What should I do? It has become my conviction that the Primary Axiom is insidious on the highest level - having catastrophic impact on countless human lives. Furthermore, every form of objective analysis I have performed has convinced me that the Axiom is clearly false. So now, regardless of the consequences, I have to say it out loud: the Emperor has no clothes!

    ...To the extent that the Primary Axiom can be shown to be false, it should have a major impact on your own life - and on the world at large. For this reason, I have dared to write this humble little book - which some will receive as blasphemous treason, and others - revelation.

    If the Primary Axiom is wrong, then there is a suprising and very practicle consequence. When subjected only to natural forces, the human genome must irrevocably degenerate over time. Such a sober realization should have more than just intellectual or historical significance. It should rightfully cause us to personally reconsider where we should reationally be placing our hope for the future.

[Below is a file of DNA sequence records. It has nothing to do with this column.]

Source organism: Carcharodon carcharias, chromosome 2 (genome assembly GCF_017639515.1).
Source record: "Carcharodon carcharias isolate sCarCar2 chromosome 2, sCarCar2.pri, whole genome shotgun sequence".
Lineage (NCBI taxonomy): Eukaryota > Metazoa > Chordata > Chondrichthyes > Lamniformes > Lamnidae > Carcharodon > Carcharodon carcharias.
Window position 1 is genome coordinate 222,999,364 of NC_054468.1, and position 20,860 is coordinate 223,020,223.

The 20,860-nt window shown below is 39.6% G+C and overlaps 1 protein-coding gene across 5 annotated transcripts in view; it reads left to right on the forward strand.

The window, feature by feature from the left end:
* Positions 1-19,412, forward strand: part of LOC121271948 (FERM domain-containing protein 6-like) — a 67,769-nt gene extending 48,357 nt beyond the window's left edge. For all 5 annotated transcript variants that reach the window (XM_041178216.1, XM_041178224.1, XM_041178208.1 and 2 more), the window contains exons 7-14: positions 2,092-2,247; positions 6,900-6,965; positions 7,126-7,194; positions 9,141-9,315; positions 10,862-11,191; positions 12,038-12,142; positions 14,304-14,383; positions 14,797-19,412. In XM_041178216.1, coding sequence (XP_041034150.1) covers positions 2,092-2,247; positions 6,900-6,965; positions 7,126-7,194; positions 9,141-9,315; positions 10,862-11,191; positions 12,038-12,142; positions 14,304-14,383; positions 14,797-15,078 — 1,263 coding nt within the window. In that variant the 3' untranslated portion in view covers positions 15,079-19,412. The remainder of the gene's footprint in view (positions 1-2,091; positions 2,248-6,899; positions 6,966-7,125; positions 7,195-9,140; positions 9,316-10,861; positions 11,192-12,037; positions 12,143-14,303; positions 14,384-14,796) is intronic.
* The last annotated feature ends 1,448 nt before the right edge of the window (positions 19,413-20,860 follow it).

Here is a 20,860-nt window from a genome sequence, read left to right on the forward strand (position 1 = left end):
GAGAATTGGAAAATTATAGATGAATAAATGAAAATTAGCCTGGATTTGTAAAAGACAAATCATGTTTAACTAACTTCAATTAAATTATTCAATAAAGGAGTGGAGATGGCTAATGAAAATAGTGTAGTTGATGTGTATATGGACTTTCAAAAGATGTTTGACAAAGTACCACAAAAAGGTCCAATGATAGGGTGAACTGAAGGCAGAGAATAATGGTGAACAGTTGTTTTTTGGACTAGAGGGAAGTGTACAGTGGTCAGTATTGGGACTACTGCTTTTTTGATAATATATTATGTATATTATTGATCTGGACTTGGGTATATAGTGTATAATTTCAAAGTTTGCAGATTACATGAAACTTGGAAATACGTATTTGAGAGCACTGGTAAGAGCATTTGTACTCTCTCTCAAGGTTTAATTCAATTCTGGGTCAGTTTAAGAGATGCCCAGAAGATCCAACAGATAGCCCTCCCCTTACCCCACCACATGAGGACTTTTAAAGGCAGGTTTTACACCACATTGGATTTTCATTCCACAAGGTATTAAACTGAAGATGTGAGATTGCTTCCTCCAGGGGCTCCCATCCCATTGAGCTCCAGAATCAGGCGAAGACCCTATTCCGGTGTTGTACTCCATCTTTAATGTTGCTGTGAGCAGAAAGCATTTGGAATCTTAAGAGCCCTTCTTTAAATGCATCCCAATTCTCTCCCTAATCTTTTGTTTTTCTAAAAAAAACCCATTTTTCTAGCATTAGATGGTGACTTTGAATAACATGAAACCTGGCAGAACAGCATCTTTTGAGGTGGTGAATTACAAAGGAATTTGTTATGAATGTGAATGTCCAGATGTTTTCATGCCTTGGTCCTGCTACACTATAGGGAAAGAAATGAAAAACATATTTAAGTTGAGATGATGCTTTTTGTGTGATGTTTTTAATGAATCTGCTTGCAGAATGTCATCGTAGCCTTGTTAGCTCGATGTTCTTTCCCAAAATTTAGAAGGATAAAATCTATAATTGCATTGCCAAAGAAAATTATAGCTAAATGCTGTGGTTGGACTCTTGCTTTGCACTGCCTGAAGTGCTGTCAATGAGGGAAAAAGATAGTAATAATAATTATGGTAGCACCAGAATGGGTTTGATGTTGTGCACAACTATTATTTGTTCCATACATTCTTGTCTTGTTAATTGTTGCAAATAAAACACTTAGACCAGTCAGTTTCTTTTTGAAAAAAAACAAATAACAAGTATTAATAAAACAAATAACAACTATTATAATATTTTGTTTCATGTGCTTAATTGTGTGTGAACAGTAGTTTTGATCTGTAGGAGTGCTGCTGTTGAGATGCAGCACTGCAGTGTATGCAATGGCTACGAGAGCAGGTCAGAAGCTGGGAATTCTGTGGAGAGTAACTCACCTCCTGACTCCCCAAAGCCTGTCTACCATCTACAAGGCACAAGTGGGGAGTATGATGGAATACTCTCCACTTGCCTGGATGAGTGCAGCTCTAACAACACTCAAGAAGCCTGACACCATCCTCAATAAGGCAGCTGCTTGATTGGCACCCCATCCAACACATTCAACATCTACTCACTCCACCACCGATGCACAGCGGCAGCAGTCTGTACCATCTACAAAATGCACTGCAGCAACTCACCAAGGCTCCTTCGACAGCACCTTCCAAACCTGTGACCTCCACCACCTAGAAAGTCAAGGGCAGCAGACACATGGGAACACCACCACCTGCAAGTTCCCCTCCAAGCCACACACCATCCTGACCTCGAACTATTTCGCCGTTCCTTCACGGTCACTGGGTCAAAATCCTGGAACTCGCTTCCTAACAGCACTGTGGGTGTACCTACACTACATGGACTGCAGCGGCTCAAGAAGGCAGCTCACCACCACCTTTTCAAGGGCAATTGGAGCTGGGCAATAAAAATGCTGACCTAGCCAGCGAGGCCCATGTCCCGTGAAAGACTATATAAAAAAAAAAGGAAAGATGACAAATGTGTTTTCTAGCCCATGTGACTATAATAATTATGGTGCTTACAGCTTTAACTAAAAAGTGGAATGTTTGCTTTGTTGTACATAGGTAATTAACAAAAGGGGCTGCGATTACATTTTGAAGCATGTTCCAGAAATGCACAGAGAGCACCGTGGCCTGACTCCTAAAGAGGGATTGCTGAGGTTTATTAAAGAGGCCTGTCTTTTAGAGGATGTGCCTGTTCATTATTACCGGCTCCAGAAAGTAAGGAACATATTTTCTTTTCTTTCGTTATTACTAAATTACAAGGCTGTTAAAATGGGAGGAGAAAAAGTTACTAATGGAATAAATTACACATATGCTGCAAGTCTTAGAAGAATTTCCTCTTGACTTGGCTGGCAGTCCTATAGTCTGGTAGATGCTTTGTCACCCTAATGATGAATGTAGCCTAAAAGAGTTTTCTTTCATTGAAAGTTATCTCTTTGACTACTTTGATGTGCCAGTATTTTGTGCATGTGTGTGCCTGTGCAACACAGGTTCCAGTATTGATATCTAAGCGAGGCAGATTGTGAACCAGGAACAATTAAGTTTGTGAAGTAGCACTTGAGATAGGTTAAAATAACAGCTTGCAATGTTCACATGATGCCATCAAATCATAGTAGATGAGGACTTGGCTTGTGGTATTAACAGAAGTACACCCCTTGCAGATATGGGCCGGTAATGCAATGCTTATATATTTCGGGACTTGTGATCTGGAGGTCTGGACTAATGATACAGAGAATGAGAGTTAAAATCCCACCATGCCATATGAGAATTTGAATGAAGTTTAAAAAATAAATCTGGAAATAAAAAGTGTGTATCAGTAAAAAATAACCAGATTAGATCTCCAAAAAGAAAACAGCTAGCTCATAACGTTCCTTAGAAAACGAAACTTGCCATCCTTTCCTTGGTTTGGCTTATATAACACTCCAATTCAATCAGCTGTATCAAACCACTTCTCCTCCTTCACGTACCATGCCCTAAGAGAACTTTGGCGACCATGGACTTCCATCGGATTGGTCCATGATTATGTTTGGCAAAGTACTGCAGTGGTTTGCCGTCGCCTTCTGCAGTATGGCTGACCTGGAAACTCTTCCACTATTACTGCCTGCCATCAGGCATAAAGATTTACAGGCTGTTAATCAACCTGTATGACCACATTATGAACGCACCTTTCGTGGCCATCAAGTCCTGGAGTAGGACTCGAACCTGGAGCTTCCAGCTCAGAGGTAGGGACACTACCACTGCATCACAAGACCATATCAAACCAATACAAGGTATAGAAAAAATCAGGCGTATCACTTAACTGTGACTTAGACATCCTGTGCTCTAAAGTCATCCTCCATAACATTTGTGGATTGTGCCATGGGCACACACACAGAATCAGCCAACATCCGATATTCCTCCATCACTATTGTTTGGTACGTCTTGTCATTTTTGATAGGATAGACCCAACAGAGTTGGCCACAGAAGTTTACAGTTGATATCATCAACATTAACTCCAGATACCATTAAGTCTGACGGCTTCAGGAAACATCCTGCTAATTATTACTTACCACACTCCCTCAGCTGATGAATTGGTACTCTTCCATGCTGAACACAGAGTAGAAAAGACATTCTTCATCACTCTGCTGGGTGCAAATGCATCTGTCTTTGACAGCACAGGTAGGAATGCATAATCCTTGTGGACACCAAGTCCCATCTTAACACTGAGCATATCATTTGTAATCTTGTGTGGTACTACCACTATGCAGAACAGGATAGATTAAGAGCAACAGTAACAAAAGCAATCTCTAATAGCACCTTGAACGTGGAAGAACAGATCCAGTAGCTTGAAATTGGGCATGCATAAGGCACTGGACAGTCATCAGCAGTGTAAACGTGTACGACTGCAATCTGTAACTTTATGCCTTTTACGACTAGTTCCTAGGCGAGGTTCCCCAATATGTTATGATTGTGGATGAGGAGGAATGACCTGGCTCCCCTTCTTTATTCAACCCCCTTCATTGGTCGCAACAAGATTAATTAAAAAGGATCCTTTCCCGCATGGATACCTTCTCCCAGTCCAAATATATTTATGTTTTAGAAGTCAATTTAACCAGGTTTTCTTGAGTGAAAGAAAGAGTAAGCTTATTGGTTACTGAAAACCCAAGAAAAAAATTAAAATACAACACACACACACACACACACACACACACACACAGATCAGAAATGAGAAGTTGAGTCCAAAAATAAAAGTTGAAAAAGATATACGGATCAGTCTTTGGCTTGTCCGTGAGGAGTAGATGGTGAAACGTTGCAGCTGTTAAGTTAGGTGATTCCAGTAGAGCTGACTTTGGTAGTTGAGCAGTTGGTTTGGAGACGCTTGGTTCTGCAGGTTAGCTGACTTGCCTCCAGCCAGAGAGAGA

2. SubscriberAThousandYoung
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    17 Jun '06 03:021 edit
    Originally posted by whodey
    Just thought I would share an excerpt from a book called "Genetic Entropy & the Mystery of the Genome by a former professor of Genetics at Cornell.